La Grange Park Police Department

  • Agency: La Grange Park Police Department
  • Address: 447 N. Catherine, La Grange Park, 60525 IL
  • Chief:

La Grange Park Police Department is located at 447 N. Catherine, La Grange Park, 60525 IL. The La Grange Park Police Department phone number is 708-352-7711.

La Grange Park Police Department News

Wednesday, November 15, 2017 7:00 pm to 8:00 pm Don't miss our popular Coffee with the Police series, which takes place Wednesday, November 15 at 7:00 p.m. Chief Rompa and staff will share information on current police efforts and take questions and concerns from residents in attendance. This event will be held at Plymouth Place, 315 N. La Grange Road.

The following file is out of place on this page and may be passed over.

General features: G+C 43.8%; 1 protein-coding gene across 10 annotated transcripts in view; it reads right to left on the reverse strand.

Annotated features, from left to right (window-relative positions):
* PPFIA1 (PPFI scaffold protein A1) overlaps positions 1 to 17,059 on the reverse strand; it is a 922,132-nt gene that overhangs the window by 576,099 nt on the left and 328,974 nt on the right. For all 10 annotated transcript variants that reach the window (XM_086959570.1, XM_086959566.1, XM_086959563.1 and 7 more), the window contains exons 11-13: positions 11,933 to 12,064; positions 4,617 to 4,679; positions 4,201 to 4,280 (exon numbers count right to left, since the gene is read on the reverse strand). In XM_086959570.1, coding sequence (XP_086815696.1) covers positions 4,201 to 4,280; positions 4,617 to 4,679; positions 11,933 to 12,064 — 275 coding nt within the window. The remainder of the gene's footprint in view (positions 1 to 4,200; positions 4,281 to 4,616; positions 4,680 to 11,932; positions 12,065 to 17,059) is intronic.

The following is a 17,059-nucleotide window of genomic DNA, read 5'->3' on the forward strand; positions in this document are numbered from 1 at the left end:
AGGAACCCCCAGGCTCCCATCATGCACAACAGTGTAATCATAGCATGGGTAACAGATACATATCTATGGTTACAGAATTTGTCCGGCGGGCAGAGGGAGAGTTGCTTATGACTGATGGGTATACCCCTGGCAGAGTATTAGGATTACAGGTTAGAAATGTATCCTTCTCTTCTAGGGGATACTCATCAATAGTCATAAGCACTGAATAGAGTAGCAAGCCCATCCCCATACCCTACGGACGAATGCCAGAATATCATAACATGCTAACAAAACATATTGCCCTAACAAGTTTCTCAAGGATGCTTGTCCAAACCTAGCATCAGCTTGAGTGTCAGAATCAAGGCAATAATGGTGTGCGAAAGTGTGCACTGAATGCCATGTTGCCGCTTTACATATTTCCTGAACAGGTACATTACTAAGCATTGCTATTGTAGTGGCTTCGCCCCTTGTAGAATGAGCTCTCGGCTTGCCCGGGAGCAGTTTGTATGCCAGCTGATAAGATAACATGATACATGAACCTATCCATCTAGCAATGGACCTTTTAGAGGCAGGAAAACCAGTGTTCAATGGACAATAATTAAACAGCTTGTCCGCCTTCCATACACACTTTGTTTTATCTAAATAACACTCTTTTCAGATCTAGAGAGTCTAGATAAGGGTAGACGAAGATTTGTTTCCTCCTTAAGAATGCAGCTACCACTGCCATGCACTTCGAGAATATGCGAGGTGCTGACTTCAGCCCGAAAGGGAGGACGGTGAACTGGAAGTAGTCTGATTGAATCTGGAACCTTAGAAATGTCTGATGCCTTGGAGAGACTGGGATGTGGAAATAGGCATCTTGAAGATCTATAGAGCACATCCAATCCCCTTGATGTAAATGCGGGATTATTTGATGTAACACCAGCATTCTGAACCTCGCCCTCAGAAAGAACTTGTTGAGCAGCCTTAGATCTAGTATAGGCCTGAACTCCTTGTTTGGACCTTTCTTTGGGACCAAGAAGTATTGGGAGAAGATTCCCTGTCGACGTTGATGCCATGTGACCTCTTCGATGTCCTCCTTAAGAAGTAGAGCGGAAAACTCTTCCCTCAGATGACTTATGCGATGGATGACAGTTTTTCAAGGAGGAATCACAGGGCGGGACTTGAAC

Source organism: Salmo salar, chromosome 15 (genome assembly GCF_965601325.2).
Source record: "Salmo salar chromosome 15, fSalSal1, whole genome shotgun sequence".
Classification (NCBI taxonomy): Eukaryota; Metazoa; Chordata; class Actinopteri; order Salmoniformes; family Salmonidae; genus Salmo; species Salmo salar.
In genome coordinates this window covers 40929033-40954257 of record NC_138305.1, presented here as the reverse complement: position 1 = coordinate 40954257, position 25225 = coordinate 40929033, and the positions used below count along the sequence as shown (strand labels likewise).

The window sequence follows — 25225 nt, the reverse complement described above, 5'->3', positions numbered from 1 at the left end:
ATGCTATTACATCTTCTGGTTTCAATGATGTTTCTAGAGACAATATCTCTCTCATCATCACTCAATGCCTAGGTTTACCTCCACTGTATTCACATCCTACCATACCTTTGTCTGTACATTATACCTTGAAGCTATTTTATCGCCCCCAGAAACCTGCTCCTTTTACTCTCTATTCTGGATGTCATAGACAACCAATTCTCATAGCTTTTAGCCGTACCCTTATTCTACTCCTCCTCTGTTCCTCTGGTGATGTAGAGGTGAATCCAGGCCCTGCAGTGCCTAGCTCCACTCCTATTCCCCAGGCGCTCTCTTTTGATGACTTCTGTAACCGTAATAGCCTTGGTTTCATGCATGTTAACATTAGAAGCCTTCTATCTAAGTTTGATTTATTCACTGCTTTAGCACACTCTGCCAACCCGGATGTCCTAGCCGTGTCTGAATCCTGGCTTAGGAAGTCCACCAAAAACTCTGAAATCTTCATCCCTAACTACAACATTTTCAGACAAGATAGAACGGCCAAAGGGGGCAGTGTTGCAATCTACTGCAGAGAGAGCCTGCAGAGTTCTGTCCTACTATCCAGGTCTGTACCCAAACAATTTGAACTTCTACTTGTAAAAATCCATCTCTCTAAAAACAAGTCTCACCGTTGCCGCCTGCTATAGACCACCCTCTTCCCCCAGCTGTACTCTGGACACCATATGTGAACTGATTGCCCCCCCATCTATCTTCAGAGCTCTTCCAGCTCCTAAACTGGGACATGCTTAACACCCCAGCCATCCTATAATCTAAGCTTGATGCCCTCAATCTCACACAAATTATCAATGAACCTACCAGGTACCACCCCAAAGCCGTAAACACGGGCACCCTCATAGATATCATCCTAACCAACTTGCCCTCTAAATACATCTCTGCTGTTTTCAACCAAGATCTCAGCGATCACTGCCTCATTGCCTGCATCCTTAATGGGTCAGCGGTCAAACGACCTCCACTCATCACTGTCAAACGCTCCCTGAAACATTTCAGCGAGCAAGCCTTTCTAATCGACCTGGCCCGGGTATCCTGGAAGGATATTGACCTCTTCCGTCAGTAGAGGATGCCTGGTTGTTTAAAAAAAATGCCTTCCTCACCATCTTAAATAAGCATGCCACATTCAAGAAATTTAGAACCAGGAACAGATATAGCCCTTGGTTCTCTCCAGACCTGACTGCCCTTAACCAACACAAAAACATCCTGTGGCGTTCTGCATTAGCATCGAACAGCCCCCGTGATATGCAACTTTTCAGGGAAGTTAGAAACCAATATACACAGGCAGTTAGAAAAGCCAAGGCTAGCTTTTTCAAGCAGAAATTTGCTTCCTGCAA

Building a Digital Defense Against Impersonation Scams Technical advice from the F.B.I. Officers, deputies and agents join law enforcement agencies to help protect the people they serve and to bring a sense of justice to our communities. However, when a scam artist exploits that relationship, he can destroy a person's trust in both law enforcement and government in general. These scams are easy and lucrative, and the results can be financially and emotionally devastating. According to the FBI's Internet Crime Complaint Center, U.S. victims reported impersonation crimes more than 12,000 times in 2016, resulting in more than $12 million in losses. So how does it work? A fraudster calls, texts or e-mails you-pretending to be some kind of official from a local, state or federal agency. He tells you that you are in big legal trouble, and the only way out is for you to make a payment immediately. He will use social engineering tactics to stress you out in hopes of getting you to make a quick decision without thinking things through. Here are some examples of how this works: Say someone contacts you tomorrow claiming to be from the FBI. The fraudster may say he is calling on behalf of the Director's office or in the name of the local Special Agent in Charge. He may use the FBI seal or other graphics to make the communication look legit. He may even spoof-or copy-a local FBI phone number so it looks real. The caller will tell you that you are under investigation for some crime, but if you want to settle the matter immediately you can. If you don't -- then you could be arrested and anything you own will be confiscated. A similar variation involves jury duty scams. In this case, the scam artist pretends to be from the U.S. Marshals service or county judge's office. He says that you missed a recent summons to serve, and you now must pay a huge fine or risk jail. So how do you know who is real and who is not? Know that no law enforcement officer is going to ask you to pay up or provide personal information over the phone, by e-mail or by text. Here are some ideas on what you can do if you are contacted by someone suspicious: • Don't fall for high-pressure tactics. A legitimate officer or agent is not going to tell you that you have to pay "right this minute or else..." > Do not pay a government debt via pre-paid cards or wire transfers. Fraudsters will often ask for payment this way. • Ask to call the person back. Look up the number online yourself, and call to confirm whether the person is legitimate. We in the FBI get calls all the time from community members who say they are just checking back to see if a person who identified himself as an FBI agent is real. Oftentimes, they are not. We would much prefer you call to check before giving away money than after. • Do not give anyone financial or personal information unless you initiate the contact and are 100% confident about with whom you are talking. This includes your bank account, credit card and social security numbers. If you have been victimized by this scam or any other online scam, contact the FBI. You can file an online report at the FBI's Internet Crime Complaint Center at www.ic3.gov or call your FBI local office. Upcoming Events: